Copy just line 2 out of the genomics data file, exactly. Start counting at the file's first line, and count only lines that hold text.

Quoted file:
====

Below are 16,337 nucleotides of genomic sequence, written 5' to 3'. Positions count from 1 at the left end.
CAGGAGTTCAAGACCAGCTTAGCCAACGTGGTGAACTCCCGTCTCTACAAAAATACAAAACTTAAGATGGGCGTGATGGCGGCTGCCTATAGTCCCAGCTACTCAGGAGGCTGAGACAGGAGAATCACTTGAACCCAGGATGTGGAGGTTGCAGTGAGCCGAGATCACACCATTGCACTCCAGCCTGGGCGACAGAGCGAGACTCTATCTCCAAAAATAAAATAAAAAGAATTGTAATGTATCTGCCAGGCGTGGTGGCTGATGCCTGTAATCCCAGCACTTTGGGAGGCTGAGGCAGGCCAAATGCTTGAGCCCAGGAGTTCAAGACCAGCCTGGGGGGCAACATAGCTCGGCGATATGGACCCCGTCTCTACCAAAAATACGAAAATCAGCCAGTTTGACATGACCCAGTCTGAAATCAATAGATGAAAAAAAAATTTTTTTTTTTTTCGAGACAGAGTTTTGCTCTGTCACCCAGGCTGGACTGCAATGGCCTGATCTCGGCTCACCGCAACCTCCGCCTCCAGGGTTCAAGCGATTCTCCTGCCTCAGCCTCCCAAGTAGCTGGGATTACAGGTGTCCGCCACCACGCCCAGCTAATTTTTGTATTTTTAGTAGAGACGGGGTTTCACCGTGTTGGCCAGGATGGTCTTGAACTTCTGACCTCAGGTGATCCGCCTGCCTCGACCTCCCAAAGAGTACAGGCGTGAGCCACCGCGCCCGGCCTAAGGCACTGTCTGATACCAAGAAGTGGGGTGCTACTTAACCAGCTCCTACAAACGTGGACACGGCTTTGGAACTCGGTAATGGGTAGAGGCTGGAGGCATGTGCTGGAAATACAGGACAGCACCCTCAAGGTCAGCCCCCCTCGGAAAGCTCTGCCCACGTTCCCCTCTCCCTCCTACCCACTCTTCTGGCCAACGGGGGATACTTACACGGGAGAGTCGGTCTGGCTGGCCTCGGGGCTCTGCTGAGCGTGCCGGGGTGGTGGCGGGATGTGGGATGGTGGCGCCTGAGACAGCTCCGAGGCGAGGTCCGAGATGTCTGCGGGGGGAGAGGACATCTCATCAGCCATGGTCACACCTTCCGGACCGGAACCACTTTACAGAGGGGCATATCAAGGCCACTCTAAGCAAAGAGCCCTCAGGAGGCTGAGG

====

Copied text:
CAGGAGTTCAAGACCAGCTTAGCCAACGTGGTGAACTCCCGTCTCTACAAAAATACAAAACTTAAGATGGGCGTGATGGCGGCTGCCTATAGTCCCAGCTACTCAGGAGGCTGAGACAGGAGAATCACTTGAACCCAGGATGTGGAGGTTGCAGTGAGCCGAGATCACACCATTGCACTCCAGCCTGGGCGACAGAGCGAGACTCTATCTCCAAAAATAAAATAAAAAGAATTGTAATGTATCTGCCAGGCGTGGTGGCTGATGCCTGTAATCCCAGCACTTTGGGAGGCTGAGGCAGGCCAAATGCTTGAGCCCAGGAGTTCAAGACCAGCCTGGGGGGCAACATAGCTCGGCGATATGGACCCCGTCTCTACCAAAAATACGAAAATCAGCCAGTTTGACATGACCCAGTCTGAAATCAATAGATGAAAAAAAAATTTTTTTTTTTTTCGAGACAGAGTTTTGCTCTGTCACCCAGGCTGGACTGCAATGGCCTGATCTCGGCTCACCGCAACCTCCGCCTCCAGGGTTCAAGCGATTCTCCTGCCTCAGCCTCCCAAGTAGCTGGGATTACAGGTGTCCGCCACCACGCCCAGCTAATTTTTGTATTTTTAGTAGAGACGGGGTTTCACCGTGTTGGCCAGGATGGTCTTGAACTTCTGACCTCAGGTGATCCGCCTGCCTCGACCTCCCAAAGAGTACAGGCGTGAGCCACCGCGCCCGGCCTAAGGCACTGTCTGATACCAAGAAGTGGGGTGCTACTTAACCAGCTCCTACAAACGTGGACACGGCTTTGGAACTCGGTAATGGGTAGAGGCTGGAGGCATGTGCTGGAAATACAGGACAGCACCCTCAAGGTCAGCCCCCCTCGGAAAGCTCTGCCCACGTTCCCCTCTCCCTCCTACCCACTCTTCTGGCCAACGGGGGATACTTACACGGGAGAGTCGGTCTGGCTGGCCTCGGGGCTCTGCTGAGCGTGCCGGGGTGGTGGCGGGATGTGGGATGGTGGCGCCTGAGACAGCTCCGAGGCGAGGTCCGAGATGTCTGCGGGGGGAGAGGACATCTCATCAGCCATGGTCACACCTTCCGGACCGGAACCACTTTACAGAGGGGCATATCAAGGCCACTCTAAGCAAAGAGCCCTCAGGAGGCTGAGG